Aldo Cibic was born at Schio in the province of Vicenza in 1955. At an early age he started to take a self-taught interest in the world of design.
In 1977 he moved to Milan, where he began to collaborate with Ettore Sottsass. Aged twenty-five, he became a partner in Sottsass Associati and in 1981 he was a founding member of Memphis, an artists’ collective created with the aim of “combating the conformism and mediocrity of the everyday”. The collective was to mark an epoch-making transition in the universe of industrial design and architecture.
By vocation an innovator and far removed from labels of genre and stylistic excesses, Cibic immediately adopted “experimentation as praxis”, and in the late 1980s embarked on his own personal career by founding the Studio Cibic. In his work the artistic dimension and craft practice converge. Rather than an end in itself, designing becomes a vital practical resource capable of forging links and narrating the human value of places and objects.
Anticipating the contemporary figure of the entrepreneur-designer, in 1991 he launched “Standard”, his first self-produced collection: furnishings and objects that were “normal, with brio” took design closer to the requirements of domestic living and celebrated the everyday pleasures of dwelling.
At the same time he became a teacher at the Domus Academy and set up research activities with schools. Combining design practice and research enabled him to explore and go beyond the limits of traditional projects and so launch the idea of a “design of services” that supersedes the utilitarian aesthetics of function to embrace a socially inclusive, living approach based on the dynamic relationship between people and space.
Begun in 1995 with “The Solid Side” – devoted to the creation of humanly constructive and not only physically constructed shared hybrid spaces – this approach was further pursued in “New Stories New Design” (2002), which set out to investigate new design modalities and invent contemporary narratives capable of contextualising heterogeneous products and services.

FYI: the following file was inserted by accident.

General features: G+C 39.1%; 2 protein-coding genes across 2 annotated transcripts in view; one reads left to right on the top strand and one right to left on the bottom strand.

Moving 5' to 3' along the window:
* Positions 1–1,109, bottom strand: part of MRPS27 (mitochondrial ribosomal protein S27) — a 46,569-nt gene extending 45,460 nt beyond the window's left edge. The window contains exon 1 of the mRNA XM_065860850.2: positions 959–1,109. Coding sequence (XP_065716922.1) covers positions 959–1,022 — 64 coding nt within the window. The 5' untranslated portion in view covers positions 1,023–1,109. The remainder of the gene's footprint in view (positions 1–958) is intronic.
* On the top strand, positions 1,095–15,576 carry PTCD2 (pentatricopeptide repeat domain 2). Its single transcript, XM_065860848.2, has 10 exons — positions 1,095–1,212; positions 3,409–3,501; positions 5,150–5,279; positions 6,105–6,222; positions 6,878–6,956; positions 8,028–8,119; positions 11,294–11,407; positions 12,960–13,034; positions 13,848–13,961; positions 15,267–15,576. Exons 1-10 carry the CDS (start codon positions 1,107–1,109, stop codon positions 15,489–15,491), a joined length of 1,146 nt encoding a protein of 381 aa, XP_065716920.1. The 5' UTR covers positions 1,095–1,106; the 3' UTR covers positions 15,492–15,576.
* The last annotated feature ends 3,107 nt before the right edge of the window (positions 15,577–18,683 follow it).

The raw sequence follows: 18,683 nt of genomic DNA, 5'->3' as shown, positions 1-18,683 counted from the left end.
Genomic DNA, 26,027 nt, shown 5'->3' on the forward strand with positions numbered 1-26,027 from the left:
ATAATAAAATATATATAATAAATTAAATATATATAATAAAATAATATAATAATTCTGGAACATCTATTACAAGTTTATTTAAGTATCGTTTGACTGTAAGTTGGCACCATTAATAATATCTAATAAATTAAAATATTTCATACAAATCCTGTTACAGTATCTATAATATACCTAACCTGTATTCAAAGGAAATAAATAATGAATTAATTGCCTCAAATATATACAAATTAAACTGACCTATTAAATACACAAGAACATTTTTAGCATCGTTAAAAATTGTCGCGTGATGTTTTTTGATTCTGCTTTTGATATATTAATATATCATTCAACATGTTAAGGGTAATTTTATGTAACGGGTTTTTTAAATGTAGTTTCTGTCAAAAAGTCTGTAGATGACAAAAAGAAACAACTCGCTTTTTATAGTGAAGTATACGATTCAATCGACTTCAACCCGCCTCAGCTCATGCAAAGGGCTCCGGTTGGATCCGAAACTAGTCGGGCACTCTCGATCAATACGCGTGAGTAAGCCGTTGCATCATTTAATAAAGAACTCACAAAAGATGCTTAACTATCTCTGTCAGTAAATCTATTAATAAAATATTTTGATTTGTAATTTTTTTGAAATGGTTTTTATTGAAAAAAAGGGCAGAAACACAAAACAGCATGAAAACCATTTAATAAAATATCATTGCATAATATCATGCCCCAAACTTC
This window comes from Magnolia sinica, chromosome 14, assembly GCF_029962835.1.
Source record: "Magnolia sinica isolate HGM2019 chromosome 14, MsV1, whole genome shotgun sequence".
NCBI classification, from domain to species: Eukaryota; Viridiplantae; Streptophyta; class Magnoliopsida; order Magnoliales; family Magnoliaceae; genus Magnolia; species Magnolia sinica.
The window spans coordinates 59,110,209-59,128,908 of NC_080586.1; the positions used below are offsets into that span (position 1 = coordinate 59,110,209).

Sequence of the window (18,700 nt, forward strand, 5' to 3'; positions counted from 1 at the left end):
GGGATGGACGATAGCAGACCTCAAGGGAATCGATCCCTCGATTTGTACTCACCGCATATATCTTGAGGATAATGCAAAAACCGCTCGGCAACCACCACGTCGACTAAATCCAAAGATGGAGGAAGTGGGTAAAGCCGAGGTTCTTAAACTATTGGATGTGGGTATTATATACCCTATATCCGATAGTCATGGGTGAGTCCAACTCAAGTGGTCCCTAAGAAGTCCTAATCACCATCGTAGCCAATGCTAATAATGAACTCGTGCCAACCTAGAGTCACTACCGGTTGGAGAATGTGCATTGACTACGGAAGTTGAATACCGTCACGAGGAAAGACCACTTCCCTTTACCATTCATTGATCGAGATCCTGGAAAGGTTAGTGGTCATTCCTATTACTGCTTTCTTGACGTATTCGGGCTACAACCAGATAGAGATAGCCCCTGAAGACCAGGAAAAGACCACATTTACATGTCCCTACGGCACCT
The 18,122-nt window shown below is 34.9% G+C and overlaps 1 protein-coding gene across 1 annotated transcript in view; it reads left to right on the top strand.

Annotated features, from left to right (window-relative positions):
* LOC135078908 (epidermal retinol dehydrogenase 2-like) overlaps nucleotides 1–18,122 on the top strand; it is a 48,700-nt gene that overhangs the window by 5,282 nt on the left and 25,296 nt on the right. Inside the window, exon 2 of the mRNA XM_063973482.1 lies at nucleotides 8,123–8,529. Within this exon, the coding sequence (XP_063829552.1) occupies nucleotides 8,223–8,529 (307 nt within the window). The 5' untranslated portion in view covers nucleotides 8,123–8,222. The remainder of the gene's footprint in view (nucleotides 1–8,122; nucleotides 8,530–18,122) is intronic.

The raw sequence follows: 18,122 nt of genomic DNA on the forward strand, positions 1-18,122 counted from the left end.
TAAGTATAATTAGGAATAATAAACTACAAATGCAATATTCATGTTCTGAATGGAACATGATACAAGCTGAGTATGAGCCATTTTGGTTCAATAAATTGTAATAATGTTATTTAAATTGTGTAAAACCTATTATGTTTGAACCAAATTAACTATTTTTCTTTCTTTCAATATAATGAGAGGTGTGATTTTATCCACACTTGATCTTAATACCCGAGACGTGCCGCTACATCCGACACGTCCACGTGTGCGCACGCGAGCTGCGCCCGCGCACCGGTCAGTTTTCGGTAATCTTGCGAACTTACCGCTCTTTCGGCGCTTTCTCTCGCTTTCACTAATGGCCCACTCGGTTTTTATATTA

He continued this vein in subsequent years with “Microrealities” (2004) and “Rethinking Happiness” (2010). Presented at the Venice Architecture Biennale, both projects propose an original mode of designing places in terms of social dynamics and are aimed at developing opportunities for meetings, exchanges and sharing that shape moments of community life.
In 1989 he founded the practice Cibic & Partners, which grew constantly over the years, extending the scope of its skills, relations and activities. Its focus was on international architectural projects as well as industrial and interior design. Cibic’s drive to combine design and research then gave rise to the Cibicworkshop in 2010. Also a multidisciplinary research centre, this design and development studio has brought together a group of young architects and designers, coordinated by Aldo Cibic, Chuck Felton, Aria Behbehani and Tommaso Corà. Based in Milan, Cibicworkshop regularly collaborates with an international network of universities, research centres and business incubators, and elaborates alternative sustainable project types aimed at enhancing whole local areas and defining a new cultural, emotional and environmental awareness of public space.
Aldo Cibic teaches at the Politecnico di Milano, the IUAV, Venice, and the Domus Academy; he is an honorary professor at the Tongji University, Shanghai.
Maurizio Molini is leading Studio Molini, an architecture firm based in Vicenza, Italy that operates globally, designing buildings, exhibits, events, showrooms, and trade fair stands for various industries and companies, offering also positioning and brand identity consultancies.
Every Studio Molini project entails a point of interaction between architecture, art, and design, which creates an experience-an encounter between art and industry designed to rouse the senses and engage the mind at various levels of comprehension.
Architect Molini-whose explorations of art and culture via frequent travels throughout Asia, Africa, and the Americas-build upon his aesthetic foundation of Italian design. He has witnessed the transformation of urban environments in South Africa; contemplated the aesthetic of emptiness in Japan; and observed multiculturalism throughout Brazil and the United States, where Studio Molini has executed numerous projects over the last several years. Since 2011 Molini has been constantly operating also in Istanbul.
Molini received his degree from IUAV (University of Architecture in Venice, Italy).